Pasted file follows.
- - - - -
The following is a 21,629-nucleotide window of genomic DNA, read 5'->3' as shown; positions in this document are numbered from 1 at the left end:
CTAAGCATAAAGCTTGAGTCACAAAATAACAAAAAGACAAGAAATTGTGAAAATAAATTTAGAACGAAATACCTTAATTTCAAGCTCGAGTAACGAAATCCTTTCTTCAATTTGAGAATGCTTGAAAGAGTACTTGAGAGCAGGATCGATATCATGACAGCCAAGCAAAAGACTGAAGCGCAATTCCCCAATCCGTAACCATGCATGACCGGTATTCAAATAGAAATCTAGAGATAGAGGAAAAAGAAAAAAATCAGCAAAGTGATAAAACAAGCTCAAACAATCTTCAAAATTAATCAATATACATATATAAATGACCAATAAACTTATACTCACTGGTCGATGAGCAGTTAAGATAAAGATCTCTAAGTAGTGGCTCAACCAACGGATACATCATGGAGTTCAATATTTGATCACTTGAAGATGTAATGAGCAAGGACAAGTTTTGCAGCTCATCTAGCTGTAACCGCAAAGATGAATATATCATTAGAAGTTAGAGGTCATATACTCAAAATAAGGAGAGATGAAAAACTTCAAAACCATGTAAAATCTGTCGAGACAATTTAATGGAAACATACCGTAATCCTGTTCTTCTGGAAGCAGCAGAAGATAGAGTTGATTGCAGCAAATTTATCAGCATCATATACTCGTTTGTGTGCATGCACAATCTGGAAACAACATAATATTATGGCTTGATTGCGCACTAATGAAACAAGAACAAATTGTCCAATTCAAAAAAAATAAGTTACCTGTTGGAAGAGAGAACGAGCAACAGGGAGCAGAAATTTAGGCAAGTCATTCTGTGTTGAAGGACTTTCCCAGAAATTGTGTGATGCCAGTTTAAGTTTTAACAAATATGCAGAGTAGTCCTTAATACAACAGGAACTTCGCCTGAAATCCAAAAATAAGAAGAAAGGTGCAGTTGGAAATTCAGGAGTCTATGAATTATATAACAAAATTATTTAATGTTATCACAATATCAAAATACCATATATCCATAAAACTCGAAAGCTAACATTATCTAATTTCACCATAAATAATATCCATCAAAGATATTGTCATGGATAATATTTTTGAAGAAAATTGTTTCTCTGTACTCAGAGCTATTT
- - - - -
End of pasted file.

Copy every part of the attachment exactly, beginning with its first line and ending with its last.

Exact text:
The following is a 21,629-nucleotide window of genomic DNA, read 5'->3' as shown; positions in this document are numbered from 1 at the left end:
CTAAGCATAAAGCTTGAGTCACAAAATAACAAAAAGACAAGAAATTGTGAAAATAAATTTAGAACGAAATACCTTAATTTCAAGCTCGAGTAACGAAATCCTTTCTTCAATTTGAGAATGCTTGAAAGAGTACTTGAGAGCAGGATCGATATCATGACAGCCAAGCAAAAGACTGAAGCGCAATTCCCCAATCCGTAACCATGCATGACCGGTATTCAAATAGAAATCTAGAGATAGAGGAAAAAGAAAAAAATCAGCAAAGTGATAAAACAAGCTCAAACAATCTTCAAAATTAATCAATATACATATATAAATGACCAATAAACTTATACTCACTGGTCGATGAGCAGTTAAGATAAAGATCTCTAAGTAGTGGCTCAACCAACGGATACATCATGGAGTTCAATATTTGATCACTTGAAGATGTAATGAGCAAGGACAAGTTTTGCAGCTCATCTAGCTGTAACCGCAAAGATGAATATATCATTAGAAGTTAGAGGTCATATACTCAAAATAAGGAGAGATGAAAAACTTCAAAACCATGTAAAATCTGTCGAGACAATTTAATGGAAACATACCGTAATCCTGTTCTTCTGGAAGCAGCAGAAGATAGAGTTGATTGCAGCAAATTTATCAGCATCATATACTCGTTTGTGTGCATGCACAATCTGGAAACAACATAATATTATGGCTTGATTGCGCACTAATGAAACAAGAACAAATTGTCCAATTCAAAAAAAATAAGTTACCTGTTGGAAGAGAGAACGAGCAACAGGGAGCAGAAATTTAGGCAAGTCATTCTGTGTTGAAGGACTTTCCCAGAAATTGTGTGATGCCAGTTTAAGTTTTAACAAATATGCAGAGTAGTCCTTAATACAACAGGAACTTCGCCTGAAATCCAAAAATAAGAAGAAAGGTGCAGTTGGAAATTCAGGAGTCTATGAATTATATAACAAAATTATTTAATGTTATCACAATATCAAAATACCATATATCCATAAAACTCGAAAGCTAACATTATCTAATTTCACCATAAATAATATCCATCAAAGATATTGTCATGGATAATATTTTTGAAGAAAATTGTTTCTCTGTACTCAGAGCTATTT